It’s 1996 and as you draw your last breath you curse God. How could he be so cruel? If only he’d given you a sign, if only you’d known. You look at your youngest child and you know that she’s going to die before she even lives. “ I hate you,” you say to God just before you meet him.


“Madam na weekend we dey. No bail. Come back on Monday.” The metal bars of the prison cell shook with the deputy’s voice. I saw the dissapointment on my mother’s face, but it was background to the real emotion that played on her features – fear. Her son was going to spend two nights in a prison cell, and she would not sleep or eat for as many nights. Suddenly, my own fear lessened in comparison and I felt shame wash over me.

Tunde was passed out on the floor. His parents didn’t even know he was in a prison cell. I tried to rouse him. We had to keep our wits about us, especially now that it was almost night. He didn’t wake.

The metal bars shook again, “Tobi I will be here first thing Monday morning,” my mother called out as two officers forcefully escorted her from the counter. With my mother gone, and with her any hope of bail, reality dawned on me. I gripped the prison bars and pulled, half hoping that I would pull them free from the ground, but all I got for my trouble were sore palms. I fell to the ground, drained of hope. Tunde stirred and I turned to see if he was awake, but he wasn’t. He’d had too much to drink. I scanned the rest of the cell for the other inmates but darkness answered my enquiry. It was night and they had retreated to the recesses of the cell, hiding in the dark like the evil men I had no doubt they were. I could remember quite a few of them from before it got dark. There was a fat one whose neck seemed to pour from under his head, and he sat on a stool near the back of the cell. A boy, no younger than Tunde and I, stood next to him. There was also a muscular one with a tattoo on his arm.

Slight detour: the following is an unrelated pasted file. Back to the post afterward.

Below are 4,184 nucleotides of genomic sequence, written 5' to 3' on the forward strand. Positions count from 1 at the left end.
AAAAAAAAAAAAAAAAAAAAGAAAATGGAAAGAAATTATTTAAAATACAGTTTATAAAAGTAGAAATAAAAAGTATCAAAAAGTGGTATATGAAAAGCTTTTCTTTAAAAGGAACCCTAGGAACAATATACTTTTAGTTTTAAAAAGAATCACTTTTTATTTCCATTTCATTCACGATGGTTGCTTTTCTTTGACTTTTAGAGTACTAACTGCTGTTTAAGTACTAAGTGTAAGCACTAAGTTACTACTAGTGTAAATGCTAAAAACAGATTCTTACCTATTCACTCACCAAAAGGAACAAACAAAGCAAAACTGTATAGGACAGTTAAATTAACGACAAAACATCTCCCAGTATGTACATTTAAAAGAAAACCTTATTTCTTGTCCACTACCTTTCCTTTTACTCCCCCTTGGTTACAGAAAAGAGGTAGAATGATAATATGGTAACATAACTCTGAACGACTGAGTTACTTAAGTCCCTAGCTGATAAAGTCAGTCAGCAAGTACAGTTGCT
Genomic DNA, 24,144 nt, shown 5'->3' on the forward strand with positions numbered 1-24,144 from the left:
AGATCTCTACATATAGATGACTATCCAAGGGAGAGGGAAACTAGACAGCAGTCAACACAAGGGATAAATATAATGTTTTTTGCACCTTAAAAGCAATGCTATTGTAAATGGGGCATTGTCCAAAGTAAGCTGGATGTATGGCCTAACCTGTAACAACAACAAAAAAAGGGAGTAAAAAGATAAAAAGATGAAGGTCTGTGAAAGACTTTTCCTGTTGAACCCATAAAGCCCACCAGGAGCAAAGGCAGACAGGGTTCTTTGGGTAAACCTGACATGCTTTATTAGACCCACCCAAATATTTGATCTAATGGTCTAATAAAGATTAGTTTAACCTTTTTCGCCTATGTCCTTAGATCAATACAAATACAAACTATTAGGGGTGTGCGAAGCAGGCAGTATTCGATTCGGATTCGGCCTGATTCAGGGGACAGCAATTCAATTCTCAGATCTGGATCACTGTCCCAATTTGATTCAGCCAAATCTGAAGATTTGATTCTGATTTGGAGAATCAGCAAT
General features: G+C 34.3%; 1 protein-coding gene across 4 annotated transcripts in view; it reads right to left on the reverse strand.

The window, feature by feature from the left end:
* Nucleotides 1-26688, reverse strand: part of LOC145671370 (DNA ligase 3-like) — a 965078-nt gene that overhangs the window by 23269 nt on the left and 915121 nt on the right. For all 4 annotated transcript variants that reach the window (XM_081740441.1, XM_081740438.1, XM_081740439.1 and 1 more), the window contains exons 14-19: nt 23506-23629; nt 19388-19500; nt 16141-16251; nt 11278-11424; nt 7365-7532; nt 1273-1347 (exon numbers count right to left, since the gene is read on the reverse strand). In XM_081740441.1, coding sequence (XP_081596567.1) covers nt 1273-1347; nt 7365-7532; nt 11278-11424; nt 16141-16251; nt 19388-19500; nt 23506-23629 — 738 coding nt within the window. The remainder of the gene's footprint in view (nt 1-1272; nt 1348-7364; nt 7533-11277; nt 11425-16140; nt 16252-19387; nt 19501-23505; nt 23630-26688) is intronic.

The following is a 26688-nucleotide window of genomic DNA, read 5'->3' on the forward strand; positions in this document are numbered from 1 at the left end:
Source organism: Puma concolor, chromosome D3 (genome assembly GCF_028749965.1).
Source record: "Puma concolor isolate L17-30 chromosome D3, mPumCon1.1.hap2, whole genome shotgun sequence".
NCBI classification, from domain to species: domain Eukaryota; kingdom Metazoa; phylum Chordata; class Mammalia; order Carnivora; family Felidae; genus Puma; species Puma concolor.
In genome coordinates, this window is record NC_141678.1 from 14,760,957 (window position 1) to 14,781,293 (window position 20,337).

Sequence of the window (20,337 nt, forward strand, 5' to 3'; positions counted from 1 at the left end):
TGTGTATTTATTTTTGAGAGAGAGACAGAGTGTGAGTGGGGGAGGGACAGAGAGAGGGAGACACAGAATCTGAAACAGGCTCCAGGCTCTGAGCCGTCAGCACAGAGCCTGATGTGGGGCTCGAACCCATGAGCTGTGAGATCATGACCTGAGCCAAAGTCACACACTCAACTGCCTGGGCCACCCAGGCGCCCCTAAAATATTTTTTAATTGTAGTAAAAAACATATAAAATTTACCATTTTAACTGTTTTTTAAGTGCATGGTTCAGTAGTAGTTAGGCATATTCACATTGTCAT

I sat by the bars, with Tunde on the floor next to me, and tried to recall what had happened. I had also had some alcohol and my memory was foggy. The past kept coming to me in patches. I remembered I was in the car when Tunde brought in Angela to the backseat. That was all. The next thing I remembered was Tunde and I being arrested.